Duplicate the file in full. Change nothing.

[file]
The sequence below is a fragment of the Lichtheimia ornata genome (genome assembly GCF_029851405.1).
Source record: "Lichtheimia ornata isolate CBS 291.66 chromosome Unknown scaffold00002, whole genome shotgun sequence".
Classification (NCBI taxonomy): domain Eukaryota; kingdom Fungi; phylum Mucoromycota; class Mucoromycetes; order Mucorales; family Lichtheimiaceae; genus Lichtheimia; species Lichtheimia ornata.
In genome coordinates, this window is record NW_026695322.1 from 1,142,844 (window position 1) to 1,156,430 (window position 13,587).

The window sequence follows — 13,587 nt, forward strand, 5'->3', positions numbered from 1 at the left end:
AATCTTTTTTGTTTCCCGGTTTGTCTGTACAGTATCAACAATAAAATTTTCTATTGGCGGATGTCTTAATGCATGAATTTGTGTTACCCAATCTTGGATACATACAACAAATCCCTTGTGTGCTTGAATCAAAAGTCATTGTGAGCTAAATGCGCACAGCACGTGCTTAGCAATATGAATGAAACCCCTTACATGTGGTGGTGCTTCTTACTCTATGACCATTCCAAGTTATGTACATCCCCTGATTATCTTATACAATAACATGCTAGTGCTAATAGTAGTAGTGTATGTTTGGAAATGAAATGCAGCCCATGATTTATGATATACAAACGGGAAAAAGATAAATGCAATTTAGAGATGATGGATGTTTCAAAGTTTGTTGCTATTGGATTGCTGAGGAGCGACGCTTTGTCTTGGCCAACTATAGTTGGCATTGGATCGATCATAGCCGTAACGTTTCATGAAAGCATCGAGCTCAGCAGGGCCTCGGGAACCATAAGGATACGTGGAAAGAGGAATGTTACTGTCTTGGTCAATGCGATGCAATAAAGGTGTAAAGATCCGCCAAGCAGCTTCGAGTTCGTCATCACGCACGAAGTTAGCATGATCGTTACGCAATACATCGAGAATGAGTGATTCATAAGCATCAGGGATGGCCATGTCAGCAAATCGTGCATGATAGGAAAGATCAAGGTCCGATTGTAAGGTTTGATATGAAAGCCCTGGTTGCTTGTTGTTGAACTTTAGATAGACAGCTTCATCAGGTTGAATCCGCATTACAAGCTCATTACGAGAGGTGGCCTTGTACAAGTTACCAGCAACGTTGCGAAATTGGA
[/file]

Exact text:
The sequence below is a fragment of the Lichtheimia ornata genome (genome assembly GCF_029851405.1).
Source record: "Lichtheimia ornata isolate CBS 291.66 chromosome Unknown scaffold00002, whole genome shotgun sequence".
Classification (NCBI taxonomy): domain Eukaryota; kingdom Fungi; phylum Mucoromycota; class Mucoromycetes; order Mucorales; family Lichtheimiaceae; genus Lichtheimia; species Lichtheimia ornata.
In genome coordinates, this window is record NW_026695322.1 from 1,142,844 (window position 1) to 1,156,430 (window position 13,587).

The window sequence follows — 13,587 nt, forward strand, 5'->3', positions numbered from 1 at the left end:
AATCTTTTTTGTTTCCCGGTTTGTCTGTACAGTATCAACAATAAAATTTTCTATTGGCGGATGTCTTAATGCATGAATTTGTGTTACCCAATCTTGGATACATACAACAAATCCCTTGTGTGCTTGAATCAAAAGTCATTGTGAGCTAAATGCGCACAGCACGTGCTTAGCAATATGAATGAAACCCCTTACATGTGGTGGTGCTTCTTACTCTATGACCATTCCAAGTTATGTACATCCCCTGATTATCTTATACAATAACATGCTAGTGCTAATAGTAGTAGTGTATGTTTGGAAATGAAATGCAGCCCATGATTTATGATATACAAACGGGAAAAAGATAAATGCAATTTAGAGATGATGGATGTTTCAAAGTTTGTTGCTATTGGATTGCTGAGGAGCGACGCTTTGTCTTGGCCAACTATAGTTGGCATTGGATCGATCATAGCCGTAACGTTTCATGAAAGCATCGAGCTCAGCAGGGCCTCGGGAACCATAAGGATACGTGGAAAGAGGAATGTTACTGTCTTGGTCAATGCGATGCAATAAAGGTGTAAAGATCCGCCAAGCAGCTTCGAGTTCGTCATCACGCACGAAGTTAGCATGATCGTTACGCAATACATCGAGAATGAGTGATTCATAAGCATCAGGGATGGCCATGTCAGCAAATCGTGCATGATAGGAAAGATCAAGGTCCGATTGTAAGGTTTGATATGAAAGCCCTGGTTGCTTGTTGTTGAACTTTAGATAGACAGCTTCATCAGGTTGAATCCGCATTACAAGCTCATTACGAGAGGTGGCCTTGTACAAGTTACCAGCAACGTTGCGAAATTGGA